In the end I survived. And honestly, looking back it was pretty hilarious. I’ve been a little more wary about jeans since the incident, but it hasn’t prevented me from rocking a pair from time to time. Now I go for that high-waisted mom-jean look. Which, thanks to strange fashion trends, is back in style (please don’t break my mom-jean dream). Not to mention pretty comfortable over the stoma.

In the grand scheme of things a leak is not the end of the world. Sure it’s an inconvenience, but it’s just a leak. Life happens. Pick up; keep going (and rock them mom-jeans). Good times.

Okay, now that we’ve got that out of the way, let’s talk some practical solutions. Since this lovely incident, I now carry a “bare minimum stoma kit” around with me. My everyday bag is already pretty packed, so I don’t to add a lot of excess. Instead I keep the following items in a small ziplock bag:

  • 1 spare ostomy bag
  • 1 wafer
  • 2 adhesive remover wipes
  • pocket sized scissors
  • 1 moldable ring
  • tissues
  • optional *compact mirror*

Now if you’re a girl this is no big deal –just toss the supplies into your purse. I know it sounds like a lot, but I’ve managed to fit this kit into my smallest bag. If you’re a guy and you don’t carry a backpack this can be a little more challenging. I would just suggest taking the bag and precut wafer, folding them up and sticking them in your back pocket or jacket. Most of the time you can remedy a leak without changing the whole system. Moldable rings or stoma paste is awesome for this… but if you’re like me and you somehow let the situation go “code brown” then you might want to have a little more on hand. If you drive, or have a desk at work you can just keep the kit in an accessible location (that way you’re not forced to lug it around with you… is that a stoma kit in your pants or you just happy to see me? I swear that’s the last terrible line I’ve got for this post).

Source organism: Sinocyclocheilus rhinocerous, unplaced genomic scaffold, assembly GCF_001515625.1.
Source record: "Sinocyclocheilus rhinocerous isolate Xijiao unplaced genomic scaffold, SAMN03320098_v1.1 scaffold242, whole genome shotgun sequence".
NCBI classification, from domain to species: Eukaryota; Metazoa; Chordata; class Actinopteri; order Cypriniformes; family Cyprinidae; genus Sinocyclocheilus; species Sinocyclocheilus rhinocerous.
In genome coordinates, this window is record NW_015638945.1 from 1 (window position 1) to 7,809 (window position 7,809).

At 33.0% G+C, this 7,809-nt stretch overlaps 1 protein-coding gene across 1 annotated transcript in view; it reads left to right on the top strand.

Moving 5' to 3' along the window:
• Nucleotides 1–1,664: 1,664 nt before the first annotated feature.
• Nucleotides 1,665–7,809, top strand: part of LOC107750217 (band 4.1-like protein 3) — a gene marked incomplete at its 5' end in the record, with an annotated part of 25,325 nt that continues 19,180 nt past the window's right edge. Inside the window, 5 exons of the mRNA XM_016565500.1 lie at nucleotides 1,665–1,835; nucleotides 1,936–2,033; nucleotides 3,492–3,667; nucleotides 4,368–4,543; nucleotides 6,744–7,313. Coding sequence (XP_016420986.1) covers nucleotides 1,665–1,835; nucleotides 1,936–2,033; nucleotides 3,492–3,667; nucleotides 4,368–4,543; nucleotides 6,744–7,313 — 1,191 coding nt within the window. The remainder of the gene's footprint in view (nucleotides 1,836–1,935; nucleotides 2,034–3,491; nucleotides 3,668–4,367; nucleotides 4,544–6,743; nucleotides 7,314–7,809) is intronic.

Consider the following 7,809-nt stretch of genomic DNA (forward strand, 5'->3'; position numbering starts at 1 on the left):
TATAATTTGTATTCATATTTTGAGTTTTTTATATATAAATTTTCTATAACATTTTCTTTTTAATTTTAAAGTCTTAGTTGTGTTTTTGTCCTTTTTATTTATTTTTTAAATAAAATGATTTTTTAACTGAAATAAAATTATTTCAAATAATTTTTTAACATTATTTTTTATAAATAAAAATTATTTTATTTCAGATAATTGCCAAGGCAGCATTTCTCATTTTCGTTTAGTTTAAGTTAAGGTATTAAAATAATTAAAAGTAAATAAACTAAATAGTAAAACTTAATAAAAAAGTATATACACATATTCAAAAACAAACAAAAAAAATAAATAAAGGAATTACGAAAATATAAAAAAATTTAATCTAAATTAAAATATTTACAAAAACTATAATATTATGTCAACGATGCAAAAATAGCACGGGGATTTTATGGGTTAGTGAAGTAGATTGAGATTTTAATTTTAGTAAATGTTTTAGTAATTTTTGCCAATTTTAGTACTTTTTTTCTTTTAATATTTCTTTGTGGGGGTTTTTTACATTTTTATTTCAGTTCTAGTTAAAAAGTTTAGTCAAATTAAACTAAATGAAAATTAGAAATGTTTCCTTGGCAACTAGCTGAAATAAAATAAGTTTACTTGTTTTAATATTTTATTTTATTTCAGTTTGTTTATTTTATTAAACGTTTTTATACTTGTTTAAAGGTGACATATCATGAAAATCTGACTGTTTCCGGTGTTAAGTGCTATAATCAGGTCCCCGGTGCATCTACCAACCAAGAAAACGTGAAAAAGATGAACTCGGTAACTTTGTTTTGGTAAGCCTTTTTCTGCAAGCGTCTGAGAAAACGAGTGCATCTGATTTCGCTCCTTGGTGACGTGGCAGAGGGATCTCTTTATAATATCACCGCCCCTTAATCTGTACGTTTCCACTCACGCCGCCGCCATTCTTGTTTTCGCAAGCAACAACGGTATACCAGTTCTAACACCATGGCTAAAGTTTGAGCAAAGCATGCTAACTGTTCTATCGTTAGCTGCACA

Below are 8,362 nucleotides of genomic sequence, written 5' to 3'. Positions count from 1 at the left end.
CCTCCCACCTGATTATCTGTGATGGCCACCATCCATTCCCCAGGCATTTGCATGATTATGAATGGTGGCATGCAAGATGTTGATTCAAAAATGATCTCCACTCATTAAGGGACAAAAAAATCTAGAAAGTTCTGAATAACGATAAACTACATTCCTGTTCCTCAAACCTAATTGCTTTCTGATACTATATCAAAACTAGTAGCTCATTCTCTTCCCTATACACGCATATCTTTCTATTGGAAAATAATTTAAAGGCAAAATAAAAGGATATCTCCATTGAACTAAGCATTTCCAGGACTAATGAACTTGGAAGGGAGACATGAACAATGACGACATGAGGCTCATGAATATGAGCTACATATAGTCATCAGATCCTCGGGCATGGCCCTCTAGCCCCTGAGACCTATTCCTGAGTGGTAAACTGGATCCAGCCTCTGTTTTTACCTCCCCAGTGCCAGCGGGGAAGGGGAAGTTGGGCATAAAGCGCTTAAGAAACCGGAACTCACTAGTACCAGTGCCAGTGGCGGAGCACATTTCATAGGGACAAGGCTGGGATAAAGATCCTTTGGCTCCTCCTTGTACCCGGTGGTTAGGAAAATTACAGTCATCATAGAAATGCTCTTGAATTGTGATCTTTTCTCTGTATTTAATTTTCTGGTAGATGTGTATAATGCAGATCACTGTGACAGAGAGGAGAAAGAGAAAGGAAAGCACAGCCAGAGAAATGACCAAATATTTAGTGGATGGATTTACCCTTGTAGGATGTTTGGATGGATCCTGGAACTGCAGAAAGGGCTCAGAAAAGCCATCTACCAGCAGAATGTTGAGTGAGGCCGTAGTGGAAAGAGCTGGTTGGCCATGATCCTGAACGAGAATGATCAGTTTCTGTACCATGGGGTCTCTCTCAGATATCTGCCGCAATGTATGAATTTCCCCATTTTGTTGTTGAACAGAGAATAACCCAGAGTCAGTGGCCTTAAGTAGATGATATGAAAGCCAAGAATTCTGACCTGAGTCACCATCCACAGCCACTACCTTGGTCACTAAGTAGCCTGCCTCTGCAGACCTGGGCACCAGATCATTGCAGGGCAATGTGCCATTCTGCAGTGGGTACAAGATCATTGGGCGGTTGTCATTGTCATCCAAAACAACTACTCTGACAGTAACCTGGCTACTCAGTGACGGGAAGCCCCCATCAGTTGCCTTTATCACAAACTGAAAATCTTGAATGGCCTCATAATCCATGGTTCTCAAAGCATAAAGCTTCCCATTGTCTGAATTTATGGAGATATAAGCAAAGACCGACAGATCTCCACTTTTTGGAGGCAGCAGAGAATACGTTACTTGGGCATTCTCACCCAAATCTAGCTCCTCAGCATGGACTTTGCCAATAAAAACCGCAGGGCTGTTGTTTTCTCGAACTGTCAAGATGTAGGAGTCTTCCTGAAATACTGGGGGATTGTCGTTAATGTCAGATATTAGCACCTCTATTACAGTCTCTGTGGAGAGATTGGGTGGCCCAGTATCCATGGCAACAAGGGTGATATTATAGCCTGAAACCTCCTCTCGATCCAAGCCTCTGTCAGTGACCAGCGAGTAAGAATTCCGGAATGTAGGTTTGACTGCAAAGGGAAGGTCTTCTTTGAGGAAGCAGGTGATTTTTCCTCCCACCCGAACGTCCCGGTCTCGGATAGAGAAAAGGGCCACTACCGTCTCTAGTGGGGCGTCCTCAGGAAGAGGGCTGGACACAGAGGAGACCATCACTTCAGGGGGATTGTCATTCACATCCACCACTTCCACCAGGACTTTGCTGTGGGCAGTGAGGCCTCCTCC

I’ll follow this post up with some pictures on the ostomy supplies I keep in my bag (a bag-ception of sorts).

Thanks for reading!

Have you experienced leaks? How did you deal with the situation? Do you have any tips or tricks for dealing with small leaks?

I would love to hear from you all!

-Kate

The Reality of De-compartmentalizing Pain

Our ordinary ways of imparting information about our own sensations consist in making certain sorts of references to what we think could be established in anyone’s observations of common objects. We describe what is personal to ourselves in neutral or impersonal terms. Indeed, our descriptions would convey nothing unless couched in such terms.